Economy

Japan Donates US$6.5 Million to WFP to Stem Food Insecurity in South Sudan

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The United Nations World Food Programme (WFP) welcomes a contribution of US$6.5 million from the Government of Japan. This contribution is timely at the start of the lean season when more than 7.2 million people in South Sudan are expected to face acute food shortages.

This latest contribution consists of US$4.5 million for life-saving food assistance to people who are severely food insecure and US$ 2 million to restore livelihoods and enhance resilience.

WFP will use this contribution to support 115,000 people in Jonglei, Warrap, Northern Bahr el Ghazal and Lakes States, where food insecurity has reached catastrophic levels due to continuing violence, two years of excessive flooding, displacement and the loss of livelihoods, livestock, infrastructure and homes that have left millions of people highly vulnerable and unable to provide for themselves.

“It is our sincere wish that Japan’s grant helps save the people from food insecurity accelerated by natural disaster, communal violence and displacement and bring those suffering people back to a normal living environment which is the precondition to pave the way to nation building and economic development in South Sudan,” said H.E. Tsutsumi Naohiro, Ambassador of Japan to the Republic of South Sudan.

The contribution will also support WFP’s livelihoods and resilience-building programmes, which include creation of community assets such as access roads and multi-purpose water points. These communal assets are geared towards improving families’ access to local markets to sell their produce and purchase food and other essentials, as well as their access to clean water.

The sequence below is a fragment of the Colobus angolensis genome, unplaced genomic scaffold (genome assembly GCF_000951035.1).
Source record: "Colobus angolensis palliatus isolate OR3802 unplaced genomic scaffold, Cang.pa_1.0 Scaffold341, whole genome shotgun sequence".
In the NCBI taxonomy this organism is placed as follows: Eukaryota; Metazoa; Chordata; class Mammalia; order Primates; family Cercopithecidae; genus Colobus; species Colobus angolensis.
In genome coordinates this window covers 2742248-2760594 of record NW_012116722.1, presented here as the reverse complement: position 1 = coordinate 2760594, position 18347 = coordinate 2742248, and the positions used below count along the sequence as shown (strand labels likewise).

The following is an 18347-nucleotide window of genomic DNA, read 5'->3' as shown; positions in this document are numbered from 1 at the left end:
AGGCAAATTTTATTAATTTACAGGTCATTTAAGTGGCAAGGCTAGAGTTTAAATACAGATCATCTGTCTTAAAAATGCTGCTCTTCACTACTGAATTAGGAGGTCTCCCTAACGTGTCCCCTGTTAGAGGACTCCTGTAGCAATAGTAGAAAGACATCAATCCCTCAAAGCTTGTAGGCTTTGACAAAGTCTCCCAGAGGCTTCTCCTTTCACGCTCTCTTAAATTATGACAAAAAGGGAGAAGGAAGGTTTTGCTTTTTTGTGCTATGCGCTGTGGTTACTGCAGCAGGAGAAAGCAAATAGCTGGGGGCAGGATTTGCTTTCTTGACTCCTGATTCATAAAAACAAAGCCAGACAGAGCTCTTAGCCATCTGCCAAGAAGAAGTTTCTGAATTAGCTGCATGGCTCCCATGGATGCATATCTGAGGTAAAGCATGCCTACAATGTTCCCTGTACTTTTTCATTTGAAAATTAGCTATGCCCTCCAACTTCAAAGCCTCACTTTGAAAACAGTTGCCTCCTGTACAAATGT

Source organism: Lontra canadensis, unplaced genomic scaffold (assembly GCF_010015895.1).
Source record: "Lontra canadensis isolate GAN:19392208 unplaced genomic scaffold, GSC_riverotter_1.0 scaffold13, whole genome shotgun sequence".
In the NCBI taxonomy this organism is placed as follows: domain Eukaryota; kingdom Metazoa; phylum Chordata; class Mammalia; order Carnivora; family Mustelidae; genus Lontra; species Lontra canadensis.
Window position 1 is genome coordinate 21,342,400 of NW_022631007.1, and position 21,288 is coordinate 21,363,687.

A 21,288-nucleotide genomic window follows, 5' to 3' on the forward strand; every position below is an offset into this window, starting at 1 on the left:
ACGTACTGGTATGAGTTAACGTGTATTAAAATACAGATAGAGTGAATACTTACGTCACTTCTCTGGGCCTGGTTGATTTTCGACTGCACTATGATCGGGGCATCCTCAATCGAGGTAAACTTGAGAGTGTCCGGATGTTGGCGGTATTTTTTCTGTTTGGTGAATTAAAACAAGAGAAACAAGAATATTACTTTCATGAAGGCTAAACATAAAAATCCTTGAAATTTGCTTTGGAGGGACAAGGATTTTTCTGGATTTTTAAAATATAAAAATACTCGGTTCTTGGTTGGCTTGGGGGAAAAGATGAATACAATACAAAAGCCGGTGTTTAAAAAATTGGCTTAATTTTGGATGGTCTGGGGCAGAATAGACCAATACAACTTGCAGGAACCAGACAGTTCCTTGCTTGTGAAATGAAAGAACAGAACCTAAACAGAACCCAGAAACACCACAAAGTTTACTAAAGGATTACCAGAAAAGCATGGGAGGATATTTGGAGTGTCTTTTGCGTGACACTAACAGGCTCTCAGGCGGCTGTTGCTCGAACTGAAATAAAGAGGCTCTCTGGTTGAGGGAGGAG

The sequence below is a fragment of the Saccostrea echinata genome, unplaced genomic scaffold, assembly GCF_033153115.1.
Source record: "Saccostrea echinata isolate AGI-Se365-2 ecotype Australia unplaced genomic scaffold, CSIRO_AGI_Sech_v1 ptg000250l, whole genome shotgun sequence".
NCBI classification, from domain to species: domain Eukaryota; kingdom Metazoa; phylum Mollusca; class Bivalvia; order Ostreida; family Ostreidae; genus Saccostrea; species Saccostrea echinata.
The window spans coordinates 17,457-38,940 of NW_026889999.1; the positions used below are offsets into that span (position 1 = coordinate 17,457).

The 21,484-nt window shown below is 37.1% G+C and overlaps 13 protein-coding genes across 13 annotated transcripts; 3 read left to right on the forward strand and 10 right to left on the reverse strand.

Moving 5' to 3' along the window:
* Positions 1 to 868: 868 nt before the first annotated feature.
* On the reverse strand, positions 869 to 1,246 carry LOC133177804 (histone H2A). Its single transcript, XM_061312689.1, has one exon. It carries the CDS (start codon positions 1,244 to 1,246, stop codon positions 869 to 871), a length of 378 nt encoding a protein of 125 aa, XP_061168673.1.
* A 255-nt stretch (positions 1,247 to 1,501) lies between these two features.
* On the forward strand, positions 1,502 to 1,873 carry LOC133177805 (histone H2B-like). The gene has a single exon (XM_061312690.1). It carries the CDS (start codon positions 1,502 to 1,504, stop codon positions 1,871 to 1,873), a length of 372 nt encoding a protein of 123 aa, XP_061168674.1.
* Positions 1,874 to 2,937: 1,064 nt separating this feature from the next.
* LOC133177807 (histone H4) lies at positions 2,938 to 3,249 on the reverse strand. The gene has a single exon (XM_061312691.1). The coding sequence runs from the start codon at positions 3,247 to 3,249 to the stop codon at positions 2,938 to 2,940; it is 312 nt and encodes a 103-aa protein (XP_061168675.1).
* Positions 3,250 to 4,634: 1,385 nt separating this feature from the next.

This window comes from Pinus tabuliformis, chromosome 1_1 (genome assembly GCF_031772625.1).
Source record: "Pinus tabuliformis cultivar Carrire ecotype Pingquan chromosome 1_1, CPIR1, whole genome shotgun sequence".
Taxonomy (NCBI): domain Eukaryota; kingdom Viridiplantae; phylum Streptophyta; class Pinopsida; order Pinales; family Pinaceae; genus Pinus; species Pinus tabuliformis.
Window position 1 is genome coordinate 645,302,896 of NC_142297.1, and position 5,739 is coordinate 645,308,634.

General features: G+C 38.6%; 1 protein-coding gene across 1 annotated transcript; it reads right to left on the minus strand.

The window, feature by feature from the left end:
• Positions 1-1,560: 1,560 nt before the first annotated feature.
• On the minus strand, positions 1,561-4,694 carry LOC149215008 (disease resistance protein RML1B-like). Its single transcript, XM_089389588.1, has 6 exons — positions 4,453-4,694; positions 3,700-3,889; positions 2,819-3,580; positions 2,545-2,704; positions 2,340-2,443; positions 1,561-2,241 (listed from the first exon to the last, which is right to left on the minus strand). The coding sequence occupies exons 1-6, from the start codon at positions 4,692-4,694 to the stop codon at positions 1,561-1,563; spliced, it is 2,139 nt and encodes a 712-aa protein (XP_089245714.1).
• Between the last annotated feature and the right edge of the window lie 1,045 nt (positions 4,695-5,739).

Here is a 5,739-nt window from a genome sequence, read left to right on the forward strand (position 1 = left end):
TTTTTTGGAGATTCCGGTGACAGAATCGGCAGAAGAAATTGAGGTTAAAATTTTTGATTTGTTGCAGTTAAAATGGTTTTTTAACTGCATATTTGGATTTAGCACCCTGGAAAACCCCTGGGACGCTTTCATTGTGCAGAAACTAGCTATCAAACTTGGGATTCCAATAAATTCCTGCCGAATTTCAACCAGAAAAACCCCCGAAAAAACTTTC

“We are grateful to Japan for this timely contribution at a time when food needs are the greatest but funding for humanitarian assistance is dwindling because of the economic impact of COVID-19. This noble gesture demonstrates the government of Japan’s commitment towards alleviating suffering and contributing to peace in South Sudan,” said Matthew Hollingworth, WFP’s Country Director in South Sudan. “It is a great boost towards our saving lives and changing lives efforts.”

The Government of Japan has funded food assistance to developing countries since 1968. Japan has supported WFP’s work in South Sudan since 2013, contributing more than US$35 million.

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Oil Firms Borrowed N130B From Banks in February – CBN

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Operators in the downstream, natural gas and crude oil refining sectors of the Nigerian oil and gas industry borrowed N130b from Nigerian banks in February amid the significant rise in global crude oil prices.

The debt owed by the oil and gas companies rose to N4.05tn in February from N3.92bn in January, according to the latest data obtained from the Central Bank of Nigeria on Monday.

Operators in the upstream and services subsectors owed banks N1.26tn in February, down from N1.27tn a month earlier.

The combined debt of N5.31tn owed by oil and gas operators as of February 2021 represents 25.29 percent of the N21tn loans advanced to the private sector by the banks, according to the sectoral analysis by the CBN of deposit money banks’ credit.

Oil and gas firms received the biggest share of the credit from the deposit money banks to the private sector.

The slump in oil prices in 2020 as a result of the coronavirus pandemic hit many oil and gas companies hard, forcing them to slash their capital budgets and suspend some projects.